Though PAS is adamant about implementing hudud in Kelantan, PKR de facto leader Anwar Ibrahim has reassured the Chinese community that the controversial law has no place in either the Pakatan Rakyat consensus or policy.
At a dialogue with more than 200 community leaders from some 65 Chinese associations and guilds in Subang Jaya last night, the opposition leader promised to convey the community's concerns on the matter to the Islamic party.
Anwar reiterated that Pakatan worked on the basis that any decision must it makes have the consensus of all three component parties and be in accordance with the federal constitution, or else it will not be implemented.
"When people ask about my stance on hudud, I tell them that PKR and Pakatan's stance is to support the constitution.
"But when people ask my personal stance as a Muslim, this is a tricky question. If you answer 'no', then you are dead. But if you answer 'yes', then tomorrow's New Straits Times headline will be 'Anwar supports hudud law'," he said.
As a Muslim, the Permatang Pauh MP said, he accepted the Quran, which stipulates hudud. But its implementation and Pakatan's consensus on it are separate issues.
Responding to a comment from the floor that PAS leaders should understand that hudud remains a concern of the community, Anwar said he would convey the message to PAS spritual leader Nik Abdul Aziz Nik Mat at Pakatan’s meeting to be held later today.
Anwar pointed out that just like the Chinese over remarks about Islam, the Malay-Muslim community was also worried about the comments made by some young DAP leaders.
MCA's fight for political survival has largely hinged on efforts to convince the Chinese electorate to abandon Pakatan as a protest against the PAS move to implement hudud, seen as the Islamic party’s way of garnering the support of the more conservative Malay electorate on the east coast.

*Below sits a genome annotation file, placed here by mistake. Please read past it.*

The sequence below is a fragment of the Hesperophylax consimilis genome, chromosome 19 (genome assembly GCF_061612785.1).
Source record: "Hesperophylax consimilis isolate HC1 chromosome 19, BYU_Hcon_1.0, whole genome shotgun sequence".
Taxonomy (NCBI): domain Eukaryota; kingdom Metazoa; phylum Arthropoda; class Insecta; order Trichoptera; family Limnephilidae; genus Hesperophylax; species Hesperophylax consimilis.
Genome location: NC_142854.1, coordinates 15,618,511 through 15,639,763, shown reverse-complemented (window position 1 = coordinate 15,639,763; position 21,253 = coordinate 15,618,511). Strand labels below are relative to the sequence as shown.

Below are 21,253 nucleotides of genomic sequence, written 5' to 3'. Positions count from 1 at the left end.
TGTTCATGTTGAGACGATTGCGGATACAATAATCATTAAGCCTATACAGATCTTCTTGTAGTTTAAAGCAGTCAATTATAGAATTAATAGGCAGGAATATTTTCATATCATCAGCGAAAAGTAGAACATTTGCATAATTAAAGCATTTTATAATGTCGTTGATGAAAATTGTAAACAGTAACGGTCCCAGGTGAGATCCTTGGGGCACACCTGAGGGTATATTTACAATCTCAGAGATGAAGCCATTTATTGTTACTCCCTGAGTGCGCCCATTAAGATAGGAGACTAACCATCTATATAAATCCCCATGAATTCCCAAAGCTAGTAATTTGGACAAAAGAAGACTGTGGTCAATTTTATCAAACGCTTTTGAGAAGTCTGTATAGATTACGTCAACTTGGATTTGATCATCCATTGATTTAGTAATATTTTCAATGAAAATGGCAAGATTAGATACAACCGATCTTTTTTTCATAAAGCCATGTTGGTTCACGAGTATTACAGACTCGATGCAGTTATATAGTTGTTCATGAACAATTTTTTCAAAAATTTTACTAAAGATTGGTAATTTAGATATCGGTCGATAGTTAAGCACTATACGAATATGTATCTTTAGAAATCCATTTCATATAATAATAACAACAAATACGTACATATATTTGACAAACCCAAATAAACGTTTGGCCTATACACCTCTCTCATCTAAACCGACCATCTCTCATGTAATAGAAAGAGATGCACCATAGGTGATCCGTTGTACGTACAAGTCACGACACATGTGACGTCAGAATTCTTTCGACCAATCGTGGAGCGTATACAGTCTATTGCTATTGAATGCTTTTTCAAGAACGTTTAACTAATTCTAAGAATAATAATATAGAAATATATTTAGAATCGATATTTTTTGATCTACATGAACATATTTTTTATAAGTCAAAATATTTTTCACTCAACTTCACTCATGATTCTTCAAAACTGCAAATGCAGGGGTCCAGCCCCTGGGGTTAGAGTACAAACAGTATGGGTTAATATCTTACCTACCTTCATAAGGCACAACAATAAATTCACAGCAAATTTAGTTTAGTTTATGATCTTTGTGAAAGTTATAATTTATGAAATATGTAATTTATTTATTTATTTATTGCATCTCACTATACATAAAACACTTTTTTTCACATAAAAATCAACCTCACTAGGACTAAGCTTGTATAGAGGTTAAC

Economically sensible, politically insensible
Anwar also touched on the statement sensationalised by Malay dailies that Pakatan would trim down the one-million strong civil service should the coalition come into power.
"I have asked our leaders to make the correction that Pakatan will not disturb (the civil servants), because they are worried that they might be retrenched and unemployed if Pakatan takes over the federal government.
"Although, it makes a lot of economic sense, when it comes to politics, (it makes) no sense," said Anwar.
The charismatic orator also announced that the three-party coalition had also agreed that if it took over the federal administration, it would limit the prime minister's tenure to two terms and prohibit the premier from holding the post of finance minister as well.
Citing the examples of other countries, Anwar stressed that an overstaying premier would lead to many problems, because "the prime minister wants to become emperor".
The former deputy premier and finance minister also said he opposed the idea of a person holding the posts of both prime minister and finance minister, a practice started by former prime minister Dr Mahathir Mohamad and continued by current Prime Minister Najib Abdul Razak.
"I was finance minister before. A finance minister is busy from morning to night. However, our prime ministers have been holding the post of finance minister as well since 1998, because they do not trust others - maybe it involves too many projects," he quipped.
Asked whether the premiership could be held by a Chinese, Anwar skirted the question, saying, "Is it a necessary question?"
"If I answer 'yes', it would become the headline in Utusan Malaysia ; if I said 'no', it will become headlines in the Chinese dailies.
"So my answer is: the current consensus of Pakatan is that Anwar will be the next prime minister," added a smiling Anwar as the audience clapped in approval.